Russian art museum
A special exhibition featuring the work of St. Paul artist Marlena Myles runs through March 14. In “Dynamics of Russian Colonialism in Alaska,” Native American artist Myles tells the stories of the natives of Alaska and their interactions with Russians before Alaska became part of the United States. . The museum also features oil paintings by prominent Soviet and post-Soviet artist Geli Korzhev, one of the foremost masters of post-WWII Soviet art, and 23 of the most recent works. by the innovative Russian-American artist Ekaterina Khromin. (tmora.org)
If you’re still not comfortable inside a museum, you can view the Minnesota Museum of American Art’s latest exhibit in downtown St. Paul through the windows of the M’s at Fourth and Robert. . M has partnered with the African-American Interpretive Center of Minnesota for “Outdoor Experiences: Black Lives in Rural and Suburban Minnesota.” The exhibit is built on oral histories collected by AAICM and explores the experience of being black outside the Twin Cities. Extracts from oral histories are paired with photos of Chris McDuffie. The full audio oral histories are available on the AAICM website, aaicmn.org. (mmaa.org)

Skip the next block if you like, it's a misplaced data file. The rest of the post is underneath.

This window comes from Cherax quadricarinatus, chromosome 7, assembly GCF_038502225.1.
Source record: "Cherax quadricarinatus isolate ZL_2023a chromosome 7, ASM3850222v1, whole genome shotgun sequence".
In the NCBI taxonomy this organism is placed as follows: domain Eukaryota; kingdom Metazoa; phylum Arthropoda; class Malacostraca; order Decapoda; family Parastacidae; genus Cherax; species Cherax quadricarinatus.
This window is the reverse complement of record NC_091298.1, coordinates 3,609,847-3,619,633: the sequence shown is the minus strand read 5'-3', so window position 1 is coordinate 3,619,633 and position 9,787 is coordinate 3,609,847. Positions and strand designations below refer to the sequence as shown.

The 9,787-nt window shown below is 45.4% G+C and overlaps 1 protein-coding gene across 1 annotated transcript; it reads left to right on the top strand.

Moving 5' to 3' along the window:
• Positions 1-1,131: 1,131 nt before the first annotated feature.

Minnesota Children’s Museum
The Minnesota Children’s Museum has a new tour exhibit. “Doc McStuffins: The Exhibit” is the first museum exhibit based on Disney Junior’s “Doc McStuffins” television series. According to MCM, the series is about a 6-year-old girl who communicates with and heals stuffed animals and broken toys in her backyard theater clinic and in the magical McStuffins Toy Hospital. Other exhibition and play areas of the museum are also open. (mcm.org)
Minnesota Science Museum
Two models of Quetzalcoatlus, a pterosaur that is one of the largest known flying animals of all time, were recently installed at the Science Museum of Minnesota. There is one aloft with a wingspan of 35 feet and a standing model of 17 feet. Other exhibition areas of the Science Museum are open, as is the Omnitheater, which currently features “Ancient Caves” and “Volcanoes: the fires of creation”. (smm.org)